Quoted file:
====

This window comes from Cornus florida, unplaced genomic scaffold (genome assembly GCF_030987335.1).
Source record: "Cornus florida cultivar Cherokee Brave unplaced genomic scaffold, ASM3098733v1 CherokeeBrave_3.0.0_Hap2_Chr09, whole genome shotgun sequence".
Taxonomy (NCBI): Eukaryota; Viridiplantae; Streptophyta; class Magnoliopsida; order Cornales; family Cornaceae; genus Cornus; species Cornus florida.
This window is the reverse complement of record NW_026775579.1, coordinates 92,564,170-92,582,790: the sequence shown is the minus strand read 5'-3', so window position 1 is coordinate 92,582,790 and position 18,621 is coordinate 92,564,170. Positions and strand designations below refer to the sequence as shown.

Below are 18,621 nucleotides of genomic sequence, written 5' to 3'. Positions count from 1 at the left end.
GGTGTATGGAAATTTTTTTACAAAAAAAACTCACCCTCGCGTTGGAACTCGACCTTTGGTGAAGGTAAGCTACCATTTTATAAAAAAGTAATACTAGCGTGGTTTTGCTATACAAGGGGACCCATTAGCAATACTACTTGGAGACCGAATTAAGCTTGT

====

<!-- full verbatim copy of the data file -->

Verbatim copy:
This window comes from Cornus florida, unplaced genomic scaffold (genome assembly GCF_030987335.1).
Source record: "Cornus florida cultivar Cherokee Brave unplaced genomic scaffold, ASM3098733v1 CherokeeBrave_3.0.0_Hap2_Chr09, whole genome shotgun sequence".
Taxonomy (NCBI): Eukaryota; Viridiplantae; Streptophyta; class Magnoliopsida; order Cornales; family Cornaceae; genus Cornus; species Cornus florida.
This window is the reverse complement of record NW_026775579.1, coordinates 92,564,170-92,582,790: the sequence shown is the minus strand read 5'-3', so window position 1 is coordinate 92,582,790 and position 18,621 is coordinate 92,564,170. Positions and strand designations below refer to the sequence as shown.

Below are 18,621 nucleotides of genomic sequence, written 5' to 3'. Positions count from 1 at the left end.
GGTGTATGGAAATTTTTTTACAAAAAAAACTCACCCTCGCGTTGGAACTCGACCTTTGGTGAAGGTAAGCTACCATTTTATAAAAAAGTAATACTAGCGTGGTTTTGCTATACAAGGGGACCCATTAGCAATACTACTTGGAGACCGAATTAAGCTTGT